While I didn't know my oldest child's full diagnosis at that point, I knew enough about his learning style to know most of the typical math curriculums were not going to work for him.  He had no "active memory" which plagued him in learning to read, and also prevented him from making progress in math.  He needed a math curriculum that didn't rely on memorization.  One that had manipulatives, but not confusing, complicated systems that would bog him down.  One that made math as easy for me to teach as "Reading Made Easy" made reading.  And that's how we found RightStart.

I'm a huge believer in RightStart's methods, and I've even spent a few years working for them in their booth at FPEA, but I'm not an affililate, so everything you read here is a completely unsolicited testimonial.  I am writing about it because it really, truly works for us, and has worked for us, and I believe in it.  And RightStart is a bit of an underdog in the big world of math curriculums, so I thought I'd tell you a little about it.

RightStart is an abacus based math program.  The emphasis is on understanding, NOT memorization.  The abacus has 10 beads on a line, and changes color after 5 beads.   It has 100 beads total, and the color patterns swap at 50, so it's every easy to see quantities visually, which discourages counting.  They are 2 sided, so you can do math dealing with sums up to 100 on the first side, and on the other side there are columns for ones, tens, hundreds, and thousands.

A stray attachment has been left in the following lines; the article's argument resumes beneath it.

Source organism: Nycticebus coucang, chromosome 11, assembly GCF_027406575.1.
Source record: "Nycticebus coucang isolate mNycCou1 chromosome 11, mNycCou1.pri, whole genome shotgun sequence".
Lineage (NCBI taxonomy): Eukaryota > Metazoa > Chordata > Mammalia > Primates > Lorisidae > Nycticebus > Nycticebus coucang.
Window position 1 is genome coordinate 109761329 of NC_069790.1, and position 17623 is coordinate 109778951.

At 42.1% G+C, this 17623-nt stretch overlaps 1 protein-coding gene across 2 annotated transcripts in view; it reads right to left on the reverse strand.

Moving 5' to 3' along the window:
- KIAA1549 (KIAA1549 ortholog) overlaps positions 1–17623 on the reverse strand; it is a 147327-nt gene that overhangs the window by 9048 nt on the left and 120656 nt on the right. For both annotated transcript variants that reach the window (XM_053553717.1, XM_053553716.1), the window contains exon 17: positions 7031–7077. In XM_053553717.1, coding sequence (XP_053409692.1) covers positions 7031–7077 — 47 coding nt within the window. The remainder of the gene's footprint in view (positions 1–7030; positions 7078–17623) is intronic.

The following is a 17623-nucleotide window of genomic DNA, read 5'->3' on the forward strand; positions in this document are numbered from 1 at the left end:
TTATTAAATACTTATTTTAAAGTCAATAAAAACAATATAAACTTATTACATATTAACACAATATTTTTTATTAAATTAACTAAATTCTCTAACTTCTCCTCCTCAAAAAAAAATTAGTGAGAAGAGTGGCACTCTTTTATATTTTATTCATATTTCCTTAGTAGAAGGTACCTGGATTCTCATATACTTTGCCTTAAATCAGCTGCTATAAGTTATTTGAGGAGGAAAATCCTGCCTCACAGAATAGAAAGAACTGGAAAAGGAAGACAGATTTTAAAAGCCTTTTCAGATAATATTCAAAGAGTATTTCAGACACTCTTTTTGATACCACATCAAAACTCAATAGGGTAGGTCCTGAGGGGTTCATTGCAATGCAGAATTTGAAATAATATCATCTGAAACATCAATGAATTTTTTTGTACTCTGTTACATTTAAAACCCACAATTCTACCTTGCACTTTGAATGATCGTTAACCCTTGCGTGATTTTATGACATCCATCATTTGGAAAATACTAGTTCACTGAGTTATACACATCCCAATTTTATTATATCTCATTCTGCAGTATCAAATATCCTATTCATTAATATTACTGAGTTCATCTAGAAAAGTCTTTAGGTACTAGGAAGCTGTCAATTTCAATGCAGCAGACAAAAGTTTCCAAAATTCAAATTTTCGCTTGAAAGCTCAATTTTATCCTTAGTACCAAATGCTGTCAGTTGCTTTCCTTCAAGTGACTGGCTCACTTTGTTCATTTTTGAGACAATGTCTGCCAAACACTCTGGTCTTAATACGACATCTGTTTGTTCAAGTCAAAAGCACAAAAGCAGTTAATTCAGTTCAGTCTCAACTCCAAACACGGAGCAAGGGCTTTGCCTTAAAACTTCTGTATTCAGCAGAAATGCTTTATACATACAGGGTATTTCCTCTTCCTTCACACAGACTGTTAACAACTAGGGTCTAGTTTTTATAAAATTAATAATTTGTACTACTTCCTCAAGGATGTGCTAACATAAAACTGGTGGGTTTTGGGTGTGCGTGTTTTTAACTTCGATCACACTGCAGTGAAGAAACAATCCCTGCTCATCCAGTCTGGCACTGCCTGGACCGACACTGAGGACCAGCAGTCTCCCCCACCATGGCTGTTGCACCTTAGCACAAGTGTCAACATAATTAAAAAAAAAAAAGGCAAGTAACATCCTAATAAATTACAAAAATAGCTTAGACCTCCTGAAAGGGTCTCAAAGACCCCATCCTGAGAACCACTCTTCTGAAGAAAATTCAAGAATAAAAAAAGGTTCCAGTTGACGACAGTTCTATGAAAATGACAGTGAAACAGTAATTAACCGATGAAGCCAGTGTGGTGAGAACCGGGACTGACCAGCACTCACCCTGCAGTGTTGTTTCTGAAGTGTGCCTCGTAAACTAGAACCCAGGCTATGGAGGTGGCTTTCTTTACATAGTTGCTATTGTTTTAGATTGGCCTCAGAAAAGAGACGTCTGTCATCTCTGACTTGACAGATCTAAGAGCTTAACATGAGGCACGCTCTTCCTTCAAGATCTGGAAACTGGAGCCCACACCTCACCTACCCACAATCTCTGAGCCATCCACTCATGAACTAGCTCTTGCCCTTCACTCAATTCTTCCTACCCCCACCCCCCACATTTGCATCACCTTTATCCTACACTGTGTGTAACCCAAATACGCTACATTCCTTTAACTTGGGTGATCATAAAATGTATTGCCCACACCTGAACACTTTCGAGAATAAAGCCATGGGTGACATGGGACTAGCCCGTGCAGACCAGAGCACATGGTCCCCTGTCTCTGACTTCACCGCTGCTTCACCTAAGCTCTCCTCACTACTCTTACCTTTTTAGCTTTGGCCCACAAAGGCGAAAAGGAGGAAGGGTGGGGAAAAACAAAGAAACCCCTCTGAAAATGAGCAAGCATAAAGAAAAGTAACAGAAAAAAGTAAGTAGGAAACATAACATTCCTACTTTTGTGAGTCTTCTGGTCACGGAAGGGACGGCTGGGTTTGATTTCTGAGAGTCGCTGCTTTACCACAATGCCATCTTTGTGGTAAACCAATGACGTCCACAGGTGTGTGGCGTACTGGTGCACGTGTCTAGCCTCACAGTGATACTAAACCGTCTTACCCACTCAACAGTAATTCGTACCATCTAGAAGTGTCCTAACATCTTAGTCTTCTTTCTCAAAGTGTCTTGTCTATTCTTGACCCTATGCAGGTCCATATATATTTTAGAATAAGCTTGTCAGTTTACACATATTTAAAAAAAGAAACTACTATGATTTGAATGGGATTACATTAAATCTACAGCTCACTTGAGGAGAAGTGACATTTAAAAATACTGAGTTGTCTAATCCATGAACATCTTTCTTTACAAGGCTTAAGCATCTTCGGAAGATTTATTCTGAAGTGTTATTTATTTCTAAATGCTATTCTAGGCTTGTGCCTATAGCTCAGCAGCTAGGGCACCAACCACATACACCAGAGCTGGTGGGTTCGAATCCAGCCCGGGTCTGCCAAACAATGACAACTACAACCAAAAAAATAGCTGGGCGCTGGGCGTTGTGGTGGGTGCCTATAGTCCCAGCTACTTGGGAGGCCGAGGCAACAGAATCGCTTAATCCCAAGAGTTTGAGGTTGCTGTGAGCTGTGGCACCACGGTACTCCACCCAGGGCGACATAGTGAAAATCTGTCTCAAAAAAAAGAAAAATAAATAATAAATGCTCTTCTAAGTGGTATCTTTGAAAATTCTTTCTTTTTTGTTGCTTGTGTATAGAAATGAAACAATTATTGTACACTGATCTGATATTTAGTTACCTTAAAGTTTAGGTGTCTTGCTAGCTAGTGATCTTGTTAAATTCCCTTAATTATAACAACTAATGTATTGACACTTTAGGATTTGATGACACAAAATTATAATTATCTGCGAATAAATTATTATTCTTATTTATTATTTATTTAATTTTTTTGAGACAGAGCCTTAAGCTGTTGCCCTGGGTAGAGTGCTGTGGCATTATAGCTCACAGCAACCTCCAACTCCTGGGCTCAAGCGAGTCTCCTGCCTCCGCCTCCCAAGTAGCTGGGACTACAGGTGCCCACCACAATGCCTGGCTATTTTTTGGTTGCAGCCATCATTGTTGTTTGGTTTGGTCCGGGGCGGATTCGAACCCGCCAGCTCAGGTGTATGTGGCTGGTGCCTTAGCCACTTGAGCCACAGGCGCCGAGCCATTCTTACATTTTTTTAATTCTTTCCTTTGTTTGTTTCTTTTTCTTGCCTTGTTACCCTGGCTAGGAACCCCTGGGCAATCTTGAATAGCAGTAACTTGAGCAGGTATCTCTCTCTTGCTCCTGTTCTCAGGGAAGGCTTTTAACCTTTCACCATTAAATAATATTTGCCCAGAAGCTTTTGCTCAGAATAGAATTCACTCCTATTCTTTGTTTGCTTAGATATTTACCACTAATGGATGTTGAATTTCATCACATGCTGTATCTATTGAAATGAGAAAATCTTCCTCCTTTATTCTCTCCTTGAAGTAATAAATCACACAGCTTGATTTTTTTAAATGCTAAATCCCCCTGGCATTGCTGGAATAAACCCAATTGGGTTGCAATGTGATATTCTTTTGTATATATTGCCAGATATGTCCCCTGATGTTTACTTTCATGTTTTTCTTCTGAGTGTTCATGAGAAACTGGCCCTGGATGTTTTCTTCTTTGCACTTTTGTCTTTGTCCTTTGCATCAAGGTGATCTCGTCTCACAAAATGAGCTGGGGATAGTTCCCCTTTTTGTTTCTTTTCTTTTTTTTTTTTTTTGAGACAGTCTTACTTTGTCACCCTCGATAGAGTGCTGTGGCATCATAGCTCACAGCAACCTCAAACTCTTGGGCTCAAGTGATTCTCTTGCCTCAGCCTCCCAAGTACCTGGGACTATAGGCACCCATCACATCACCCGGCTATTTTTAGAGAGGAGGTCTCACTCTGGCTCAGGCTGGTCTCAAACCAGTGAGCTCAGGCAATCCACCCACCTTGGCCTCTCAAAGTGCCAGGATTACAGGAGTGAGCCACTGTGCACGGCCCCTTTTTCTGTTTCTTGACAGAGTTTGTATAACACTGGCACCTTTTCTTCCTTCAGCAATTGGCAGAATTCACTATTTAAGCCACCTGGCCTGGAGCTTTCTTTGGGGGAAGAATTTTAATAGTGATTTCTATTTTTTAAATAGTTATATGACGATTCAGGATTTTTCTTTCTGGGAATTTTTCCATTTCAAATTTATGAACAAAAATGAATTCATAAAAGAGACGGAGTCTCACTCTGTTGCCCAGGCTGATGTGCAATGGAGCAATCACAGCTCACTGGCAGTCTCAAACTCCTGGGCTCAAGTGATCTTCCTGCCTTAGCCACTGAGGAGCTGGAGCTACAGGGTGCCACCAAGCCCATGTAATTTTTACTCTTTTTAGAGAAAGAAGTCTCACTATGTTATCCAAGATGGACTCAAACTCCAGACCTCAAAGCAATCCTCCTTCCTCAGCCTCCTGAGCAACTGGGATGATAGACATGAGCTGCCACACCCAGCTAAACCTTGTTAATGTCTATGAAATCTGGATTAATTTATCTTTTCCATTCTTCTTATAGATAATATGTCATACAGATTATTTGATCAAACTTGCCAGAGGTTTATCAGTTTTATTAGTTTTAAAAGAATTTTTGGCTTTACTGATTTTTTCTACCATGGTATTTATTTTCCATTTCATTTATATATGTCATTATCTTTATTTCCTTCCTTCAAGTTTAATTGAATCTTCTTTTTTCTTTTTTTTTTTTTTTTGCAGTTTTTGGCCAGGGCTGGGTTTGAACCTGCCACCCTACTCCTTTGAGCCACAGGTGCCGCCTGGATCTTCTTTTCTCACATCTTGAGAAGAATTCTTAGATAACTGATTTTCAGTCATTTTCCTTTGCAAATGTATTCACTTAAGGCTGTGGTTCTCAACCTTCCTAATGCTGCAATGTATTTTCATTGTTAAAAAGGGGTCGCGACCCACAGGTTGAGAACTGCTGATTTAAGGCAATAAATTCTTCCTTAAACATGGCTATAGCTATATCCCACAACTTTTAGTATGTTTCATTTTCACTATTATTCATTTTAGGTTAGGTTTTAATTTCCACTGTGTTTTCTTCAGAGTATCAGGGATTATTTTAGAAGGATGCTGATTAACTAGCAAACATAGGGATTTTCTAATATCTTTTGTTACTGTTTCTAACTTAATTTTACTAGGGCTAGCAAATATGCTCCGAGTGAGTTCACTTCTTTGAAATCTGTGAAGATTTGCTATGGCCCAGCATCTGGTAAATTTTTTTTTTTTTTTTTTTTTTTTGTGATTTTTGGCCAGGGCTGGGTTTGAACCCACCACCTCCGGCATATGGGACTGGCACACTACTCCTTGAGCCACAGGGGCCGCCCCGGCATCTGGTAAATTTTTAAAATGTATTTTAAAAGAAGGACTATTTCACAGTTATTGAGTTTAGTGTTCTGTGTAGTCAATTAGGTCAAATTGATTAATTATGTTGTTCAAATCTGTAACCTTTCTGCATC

Beyond the abacus, there are other manipulatives-centimeter cubes, 1" flat tiles, abacus tiles (to allow tangible working with large numbers), a geared clock, and best of all LOTS of games.  I'd say the games are the best part of this curriculum and something that really sets it apart.  There are games for every concept that students learn, and they are having too much fun playing and trying to beat you to realize how much they are learning.  Keeping score becomes part of the math lesson itself as the winner is the first to reach 100 or to reach 0 counting down from 500.  A large emphasis is placed on fives and tens, and that's visually reinforced as they use the abacus (where 3+4 = 7, but is visually discriminated as 5 and 2, as you can see in the picture above).  Because students play so many games, worksheets and written drills are kept to a minimum, which is a blessing to students who are reluctant writers.  The curriculum is based on levels NOT GRADES, and you move through them at the correct pace for your child and your life.
Math is bitter-sweet for me, as I am on my final child moving through the RightStart program.  I can honestly say my children run the full gamut of natural mathematical ability, so we have really put RightStart through its paces.  My low IQ Aspergers child moved straight from this into Teaching Textbooks 7, and then into Pearson Algebra.  While he lacks the intelligence to break down a large problem into the steps required to solve it, once I help him break each problem down, his math skills are solid enough to solve them.  My next child is artsy, and not mathematical at all, but she's currently doing VideoText Algebra, which is no slouch of a program, and managing it well, much to her chagrin (she was hoping I'd let her opt out of higher level math).  TJ is my first to use RightStart's Level G, which is a Geometry based middle school math.  This level is self taught, and not taught by the teacher as all the other levels are.   He's very mathematical, and only isn't doing algebra this year to provide some separation between him and his sister.  Finally, there is my small girl.  She's a little behind academically, so RightStart works perfectly for her-allowing us to take things at the pace that is right for her, not right for other kids her age.  She loves the games especially.